Flashcards and Its Effects on Student’s Study Habits

Flashcards form the backbone of most students’ study habits. As soon as a new chapter or vocab unit is introduced, outcome the index cards and sharpies. Though this style of rote memorization has been around for decades if not centuries, what many students do not realize is that the standards and styles of modern education have largely passed it by. Now, while flashcards still have some uses, they must serve as only the first step of studying, not the entire process.

The Good: Language and Vocab

Flashcards promote the rapid internalization of a number of single words or terms. As such, flashcards remain a solid tool for memorizing vocab or grammar, whether in English or any other language. Any way of properly studying these areas is going to be some kind of repetitive memorization; in short, flashcards.

The Bad: Humanities

While flashcards are great for learning terms and their specific definitions, this only goes so far in modern history and English classes. Students are no longer tested on simple regurgitation of names, dates, facts, and figures; they are expected to compose complex writing assignments that examine how all those terms interact with each other. Flashcards cannot encompass the breadth of knowledge required for this task; instead, comprehensive and thoroughly organized note-taking, along with practice outlines, essays, and even lectures, must be used to ensure students can make these connections easily and correctly.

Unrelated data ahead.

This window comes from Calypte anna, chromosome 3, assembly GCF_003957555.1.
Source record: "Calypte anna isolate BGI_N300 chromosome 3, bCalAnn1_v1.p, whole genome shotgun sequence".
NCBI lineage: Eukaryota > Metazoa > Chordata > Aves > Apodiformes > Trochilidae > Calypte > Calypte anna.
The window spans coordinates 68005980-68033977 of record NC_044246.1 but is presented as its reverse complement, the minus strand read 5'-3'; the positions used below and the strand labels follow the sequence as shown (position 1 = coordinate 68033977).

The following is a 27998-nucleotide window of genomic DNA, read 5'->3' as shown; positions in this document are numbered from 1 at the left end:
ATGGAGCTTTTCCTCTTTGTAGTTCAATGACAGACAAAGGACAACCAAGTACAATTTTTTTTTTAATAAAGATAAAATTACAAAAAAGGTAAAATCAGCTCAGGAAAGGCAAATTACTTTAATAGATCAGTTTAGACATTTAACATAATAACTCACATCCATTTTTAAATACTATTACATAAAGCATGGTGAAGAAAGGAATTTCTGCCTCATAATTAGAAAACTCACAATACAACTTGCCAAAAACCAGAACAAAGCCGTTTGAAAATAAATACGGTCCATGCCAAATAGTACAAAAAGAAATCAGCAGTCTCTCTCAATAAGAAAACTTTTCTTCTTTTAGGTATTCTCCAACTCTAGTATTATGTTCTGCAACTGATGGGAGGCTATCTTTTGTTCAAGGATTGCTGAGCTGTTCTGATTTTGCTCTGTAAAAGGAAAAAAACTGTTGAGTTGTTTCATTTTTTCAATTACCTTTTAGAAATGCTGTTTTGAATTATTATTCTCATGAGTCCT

The Ugly: No Long-term Retention

Whether it’s English, History, Spanish, or Biology, flashcards on their own have always brought with them a huge drawback: they are good for short-term studying, but if their material isn’t used regularly over the long term, students will forget what they studied soon after they are tested on it. This obviously can have horrific consequences for final exams, as students will at the very least now have to re-do all of their flashcards studying as if they have never seen those terms before. Alternately, the study methods mentioned above give students a durable framework of knowledge that consistently proves to last through the end of classes and beyond.

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